Why do we see flies before our eyes and what to do about it – an ophthalmologist’s comment

Health Tips

Why do we see spots before our eyes

“Flies” before the eyes is a symptom in which a person sees spots of various shapes, as if floating behind the gaze. Most often they appear when looking at bright and light objects. The scientific name for most flies is vitreous opacity, a condition in which the fibers of the vitreous body of the eye lose their transparency and form “clumps”. Such seals cast a shadow on the retina, which we perceive as stars, flies, worms, and in the form of other spots of bizarre shapes. Usually this symptom occurs in people over 50 years of age and is considered a variant of the norm. But sometimes the appearance of “flies” is an alarming symptom.

There can be many reasons for the appearance of dark spots before the eyes, and not all of them are caused directly by eye diseases. Flies can occur due to such pathologies:

  • hypertonic disease,

  • violation of the blood supply to the retina;

  • migraine attacks that provoke flies and asterisks.

Among the eye diseases that cause the appearance of floating spots:

  • myopia;
  • retinal disinsertion;

  • detachment of the vitreous body;

  • hemorrhage in the vitreous cavity.

What could be the treatment

If the flies appear suddenly, they begin to increase in size and number, and at the same time you feel a decrease in vision, this may indicate the development of serious eye diseases, including hemorrhages in the eye or retinal detachment.

If these symptoms occur, you should immediately consult an ophthalmologist. Depending on the results of the examination, the doctor may prescribe both conservative treatment using pills and eye drops, and surgical treatment: the patient may be prescribed laser photocoagulation of retinal tears or a more serious operation to put the retina in place or remove blood from the vitreous body.

If the reason is not in the disease of the eye, the doctor will refer the patient for a consultation with a general practitioner and other specialists: a neurologist, a cardiologist or an endocrinologist. There is no direct connection with seasonality in the appearance of flies, except that in winter they become more noticeable against the background of white snow. Most often, in winter, patients complain of increased tearing and dry eyes – symptoms that are associated with adverse weather factors, primarily cold winds. It provokes irritation of the mucous membrane of the eye, to which it “responds” with an increased volume of secreted tears, which the lacrimal ducts do not always cope with. At low temperatures and strong winds, this is considered the norm.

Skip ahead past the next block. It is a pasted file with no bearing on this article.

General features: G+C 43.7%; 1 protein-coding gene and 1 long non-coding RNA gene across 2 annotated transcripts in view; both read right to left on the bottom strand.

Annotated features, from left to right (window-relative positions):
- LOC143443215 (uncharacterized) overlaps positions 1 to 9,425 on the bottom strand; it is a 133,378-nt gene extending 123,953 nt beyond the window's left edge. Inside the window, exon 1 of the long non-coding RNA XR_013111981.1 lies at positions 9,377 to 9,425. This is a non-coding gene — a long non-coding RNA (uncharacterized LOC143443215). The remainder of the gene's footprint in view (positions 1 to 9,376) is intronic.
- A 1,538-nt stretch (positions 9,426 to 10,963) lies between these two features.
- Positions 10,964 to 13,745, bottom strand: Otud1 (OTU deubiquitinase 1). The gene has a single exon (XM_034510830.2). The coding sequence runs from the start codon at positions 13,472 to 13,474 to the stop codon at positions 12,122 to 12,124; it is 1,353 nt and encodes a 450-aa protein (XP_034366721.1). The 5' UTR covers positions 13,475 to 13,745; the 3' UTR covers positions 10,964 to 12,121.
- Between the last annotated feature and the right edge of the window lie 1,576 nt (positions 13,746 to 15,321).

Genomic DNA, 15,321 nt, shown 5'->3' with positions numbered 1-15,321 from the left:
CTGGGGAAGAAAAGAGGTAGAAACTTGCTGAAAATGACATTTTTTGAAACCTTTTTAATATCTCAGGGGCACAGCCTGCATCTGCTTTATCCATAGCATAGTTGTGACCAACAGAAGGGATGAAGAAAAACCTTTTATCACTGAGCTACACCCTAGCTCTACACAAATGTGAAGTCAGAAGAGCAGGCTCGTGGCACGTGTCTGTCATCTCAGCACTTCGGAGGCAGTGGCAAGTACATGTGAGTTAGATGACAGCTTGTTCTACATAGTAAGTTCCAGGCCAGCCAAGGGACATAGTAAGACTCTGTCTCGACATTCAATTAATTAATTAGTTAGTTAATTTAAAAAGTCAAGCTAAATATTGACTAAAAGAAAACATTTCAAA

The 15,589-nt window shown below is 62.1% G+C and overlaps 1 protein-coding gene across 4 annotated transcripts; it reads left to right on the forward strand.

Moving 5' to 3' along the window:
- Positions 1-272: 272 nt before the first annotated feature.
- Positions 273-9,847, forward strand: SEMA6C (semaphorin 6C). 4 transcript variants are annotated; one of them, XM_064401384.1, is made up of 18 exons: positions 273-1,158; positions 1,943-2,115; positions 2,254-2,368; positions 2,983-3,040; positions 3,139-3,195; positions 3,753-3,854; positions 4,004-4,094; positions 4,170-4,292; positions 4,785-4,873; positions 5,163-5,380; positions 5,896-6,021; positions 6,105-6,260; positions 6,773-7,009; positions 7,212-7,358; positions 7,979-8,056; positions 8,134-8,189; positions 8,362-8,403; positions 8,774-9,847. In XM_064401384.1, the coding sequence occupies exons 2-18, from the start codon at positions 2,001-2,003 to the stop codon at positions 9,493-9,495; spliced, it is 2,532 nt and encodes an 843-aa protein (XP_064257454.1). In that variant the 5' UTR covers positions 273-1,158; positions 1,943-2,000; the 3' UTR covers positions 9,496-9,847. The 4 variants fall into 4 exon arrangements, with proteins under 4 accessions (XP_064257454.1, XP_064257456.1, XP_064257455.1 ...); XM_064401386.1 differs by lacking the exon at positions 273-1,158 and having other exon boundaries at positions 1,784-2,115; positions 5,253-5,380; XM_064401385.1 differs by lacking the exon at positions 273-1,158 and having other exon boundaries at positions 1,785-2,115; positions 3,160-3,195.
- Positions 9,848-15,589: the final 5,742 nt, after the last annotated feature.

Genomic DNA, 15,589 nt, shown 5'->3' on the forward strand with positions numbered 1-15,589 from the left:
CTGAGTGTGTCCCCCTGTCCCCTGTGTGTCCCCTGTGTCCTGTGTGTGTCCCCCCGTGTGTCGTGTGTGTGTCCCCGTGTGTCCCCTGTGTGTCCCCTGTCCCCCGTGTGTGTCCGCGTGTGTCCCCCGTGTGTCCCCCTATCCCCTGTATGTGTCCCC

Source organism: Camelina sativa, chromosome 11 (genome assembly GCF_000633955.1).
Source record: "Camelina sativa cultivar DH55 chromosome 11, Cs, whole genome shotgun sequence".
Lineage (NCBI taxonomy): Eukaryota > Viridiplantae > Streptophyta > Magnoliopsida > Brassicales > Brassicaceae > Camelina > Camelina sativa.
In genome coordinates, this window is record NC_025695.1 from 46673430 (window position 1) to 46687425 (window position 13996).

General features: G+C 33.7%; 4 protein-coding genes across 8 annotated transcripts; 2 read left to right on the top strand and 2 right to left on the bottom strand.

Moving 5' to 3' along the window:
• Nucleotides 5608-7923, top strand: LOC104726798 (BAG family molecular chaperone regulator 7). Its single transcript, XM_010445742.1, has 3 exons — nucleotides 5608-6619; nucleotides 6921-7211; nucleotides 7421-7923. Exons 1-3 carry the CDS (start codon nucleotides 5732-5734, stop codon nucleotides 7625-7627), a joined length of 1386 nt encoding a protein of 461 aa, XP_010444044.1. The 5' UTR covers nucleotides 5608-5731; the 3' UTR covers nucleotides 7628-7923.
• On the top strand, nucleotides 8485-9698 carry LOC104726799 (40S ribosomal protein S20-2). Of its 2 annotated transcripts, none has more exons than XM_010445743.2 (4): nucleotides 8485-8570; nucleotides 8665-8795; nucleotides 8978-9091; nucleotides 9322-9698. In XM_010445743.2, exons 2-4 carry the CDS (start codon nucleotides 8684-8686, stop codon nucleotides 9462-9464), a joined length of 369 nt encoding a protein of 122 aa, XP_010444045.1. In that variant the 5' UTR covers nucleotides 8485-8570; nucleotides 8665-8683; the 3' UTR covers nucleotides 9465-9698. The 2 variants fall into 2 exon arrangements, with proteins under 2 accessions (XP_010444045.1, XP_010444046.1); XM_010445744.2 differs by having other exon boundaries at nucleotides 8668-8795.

What else do people complain about to an ophthalmologist in winter

Warm dry air during the heating season also has a negative impact. It can become a catalyst for the development of dry eye syndrome, a disease characterized by tearing at an early stage, followed by a feeling of dryness, pain, a foreign body in the eyes and a general decrease in visual acuity. The main reason for this condition lies in the lack or change in the composition of the tear fluid produced, as a result of which evaporation from the surface of the eye occurs faster. If you notice any of the symptoms listed above, visit an ophthalmologist so that the doctor can determine the cause of the condition and choose the right treatment.

Good eye habits

We add that we can also help our own eyes in the winter. Do you know what is the best rest for the eyes? Walks! Ophthalmologists will confirm that walking every day is beneficial. In winter, we try to go out less often, but still we need to do it. Plus, be sure to change lenses at night and monitor the reaction to decorative cosmetics. If you feel mucosal irritation, stop using.

Remind about the humidifier in the room, too, will not be superfluous. It is also worth, if possible, not to read while lying down and make sure that the diet is balanced (too many fast carbohydrates are also harmful to the eyes!). And while doing homework, such as cooking, keep a distance of the length of the forearm. While working at the monitor, try to take breaks every fifteen minutes, during which … just actively blink. These simple tips will help keep your eyes healthy.

Photo: Pexels.com

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